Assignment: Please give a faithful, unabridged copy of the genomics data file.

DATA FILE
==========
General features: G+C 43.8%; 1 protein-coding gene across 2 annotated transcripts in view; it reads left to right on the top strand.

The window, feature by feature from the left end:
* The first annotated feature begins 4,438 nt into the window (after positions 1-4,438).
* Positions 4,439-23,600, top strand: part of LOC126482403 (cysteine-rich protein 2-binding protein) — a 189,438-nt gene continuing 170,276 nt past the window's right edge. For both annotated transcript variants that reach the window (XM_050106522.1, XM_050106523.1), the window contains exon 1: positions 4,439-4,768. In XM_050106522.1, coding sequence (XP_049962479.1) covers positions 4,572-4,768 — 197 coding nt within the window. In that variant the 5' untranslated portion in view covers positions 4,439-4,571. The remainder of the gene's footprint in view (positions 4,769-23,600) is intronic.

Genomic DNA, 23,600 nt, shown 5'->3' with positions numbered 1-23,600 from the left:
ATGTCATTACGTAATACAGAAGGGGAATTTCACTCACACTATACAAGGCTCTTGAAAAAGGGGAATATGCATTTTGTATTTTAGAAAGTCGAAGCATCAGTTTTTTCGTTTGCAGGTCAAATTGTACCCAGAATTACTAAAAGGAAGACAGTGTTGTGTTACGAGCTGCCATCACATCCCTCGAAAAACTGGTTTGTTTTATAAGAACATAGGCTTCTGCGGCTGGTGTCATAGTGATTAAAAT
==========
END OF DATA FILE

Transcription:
General features: G+C 43.8%; 1 protein-coding gene across 2 annotated transcripts in view; it reads left to right on the top strand.

The window, feature by feature from the left end:
* The first annotated feature begins 4,438 nt into the window (after positions 1-4,438).
* Positions 4,439-23,600, top strand: part of LOC126482403 (cysteine-rich protein 2-binding protein) — a 189,438-nt gene continuing 170,276 nt past the window's right edge. For both annotated transcript variants that reach the window (XM_050106522.1, XM_050106523.1), the window contains exon 1: positions 4,439-4,768. In XM_050106522.1, coding sequence (XP_049962479.1) covers positions 4,572-4,768 — 197 coding nt within the window. In that variant the 5' untranslated portion in view covers positions 4,439-4,571. The remainder of the gene's footprint in view (positions 4,769-23,600) is intronic.

Genomic DNA, 23,600 nt, shown 5'->3' with positions numbered 1-23,600 from the left:
ATGTCATTACGTAATACAGAAGGGGAATTTCACTCACACTATACAAGGCTCTTGAAAAAGGGGAATATGCATTTTGTATTTTAGAAAGTCGAAGCATCAGTTTTTTCGTTTGCAGGTCAAATTGTACCCAGAATTACTAAAAGGAAGACAGTGTTGTGTTACGAGCTGCCATCACATCCCTCGAAAAACTGGTTTGTTTTATAAGAACATAGGCTTCTGCGGCTGGTGTCATAGTGATTAAAAT